This post was written by Jonathan Betts
Determined to ‘practice what we preach’, a number of us on the Council are currently involved in our own horological research; my project at the Royal Observatory Greenwich is the study of our enormous collection of marine chronometers.
The research will lead to the publication of a catalogue raisonne, ‘The Marine Chronometers at Greenwich’ in 2014, as part of the celebrations to mark the tercentenary of the passing of the great Longitude Act in 1714, and will form one of the series of Greenwich instruments catalogues published in recent years in conjunction with Oxford University Press.
All the timekeepers by the great John Harrison have now been fully dismantled, studied, photographed and researched (and put back together!) and I am now slowly working my way through the rest of the collection, from early examples by John Arnold up to the 4 orbit Hamilton, the rare Model 21 marine chronometer adapted to aid pacific navigation.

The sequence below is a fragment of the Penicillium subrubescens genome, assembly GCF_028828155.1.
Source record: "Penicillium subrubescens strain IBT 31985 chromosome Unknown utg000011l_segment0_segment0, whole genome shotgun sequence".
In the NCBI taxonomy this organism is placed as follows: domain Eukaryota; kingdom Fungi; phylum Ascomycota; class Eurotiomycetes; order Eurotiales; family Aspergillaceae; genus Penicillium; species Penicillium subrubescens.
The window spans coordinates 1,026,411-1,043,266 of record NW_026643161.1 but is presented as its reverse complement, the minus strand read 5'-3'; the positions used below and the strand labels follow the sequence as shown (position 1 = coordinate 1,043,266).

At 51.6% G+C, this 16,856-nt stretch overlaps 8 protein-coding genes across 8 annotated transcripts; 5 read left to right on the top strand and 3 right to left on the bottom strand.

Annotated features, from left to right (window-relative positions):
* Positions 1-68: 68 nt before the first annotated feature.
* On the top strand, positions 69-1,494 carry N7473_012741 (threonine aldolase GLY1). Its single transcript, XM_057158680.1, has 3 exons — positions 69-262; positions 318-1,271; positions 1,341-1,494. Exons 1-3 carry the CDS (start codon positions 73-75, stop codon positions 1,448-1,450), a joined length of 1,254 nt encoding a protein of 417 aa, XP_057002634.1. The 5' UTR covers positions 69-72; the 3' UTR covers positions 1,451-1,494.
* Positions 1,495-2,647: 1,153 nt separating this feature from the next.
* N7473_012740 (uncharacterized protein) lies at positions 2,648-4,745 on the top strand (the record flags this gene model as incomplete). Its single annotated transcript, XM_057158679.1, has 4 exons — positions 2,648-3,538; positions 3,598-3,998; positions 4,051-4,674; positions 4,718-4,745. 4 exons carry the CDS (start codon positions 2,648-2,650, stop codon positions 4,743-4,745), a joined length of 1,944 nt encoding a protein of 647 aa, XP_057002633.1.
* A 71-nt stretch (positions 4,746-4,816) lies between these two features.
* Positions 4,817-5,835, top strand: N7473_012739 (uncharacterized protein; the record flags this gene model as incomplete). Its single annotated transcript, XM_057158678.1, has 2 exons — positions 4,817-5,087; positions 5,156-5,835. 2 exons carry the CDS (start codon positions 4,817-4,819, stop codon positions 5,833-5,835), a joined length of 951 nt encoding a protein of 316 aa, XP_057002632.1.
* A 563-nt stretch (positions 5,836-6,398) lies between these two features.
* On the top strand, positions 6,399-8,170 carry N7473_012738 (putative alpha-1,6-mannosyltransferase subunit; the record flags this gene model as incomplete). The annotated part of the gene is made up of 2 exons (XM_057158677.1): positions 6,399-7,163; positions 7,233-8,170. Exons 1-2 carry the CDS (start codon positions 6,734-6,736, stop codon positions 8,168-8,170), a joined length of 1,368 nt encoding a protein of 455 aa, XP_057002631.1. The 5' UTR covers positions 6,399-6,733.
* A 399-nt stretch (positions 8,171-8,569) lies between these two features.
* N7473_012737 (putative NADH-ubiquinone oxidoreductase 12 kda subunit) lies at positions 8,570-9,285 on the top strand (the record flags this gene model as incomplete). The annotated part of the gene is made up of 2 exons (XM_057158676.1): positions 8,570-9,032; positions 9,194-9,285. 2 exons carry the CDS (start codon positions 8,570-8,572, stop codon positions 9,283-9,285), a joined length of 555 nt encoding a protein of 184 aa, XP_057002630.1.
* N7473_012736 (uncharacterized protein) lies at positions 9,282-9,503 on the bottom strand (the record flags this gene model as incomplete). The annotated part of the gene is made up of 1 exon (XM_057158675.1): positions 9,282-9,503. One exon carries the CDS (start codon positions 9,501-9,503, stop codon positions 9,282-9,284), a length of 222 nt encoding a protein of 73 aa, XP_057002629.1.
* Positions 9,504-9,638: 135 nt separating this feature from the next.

One of the great challenges for the catalogue is to write a ‘spotters guide’ to help collectors, dealers and curators with the tricky question of ‘how to date and evaluate your marine chronometer’. In the early years there were obvious differences in evolution and from one maker to the next, but, from the 1840s, marine chronometers appear, at first glance, to change very little through into the 20th century.
There are however many things to look out for, both in the movement and the box, which will enable a more sophisticated evaluation of a given chronometer. But be warned! These functional objects have often had considerable alteration and ‘upgrades’ over the years (lives depended on their being ‘up to date’, after all) and we should be prepared to accept, and dare one say rejoice in, instruments with a complex history. Later posts may expand on this interesting aspect.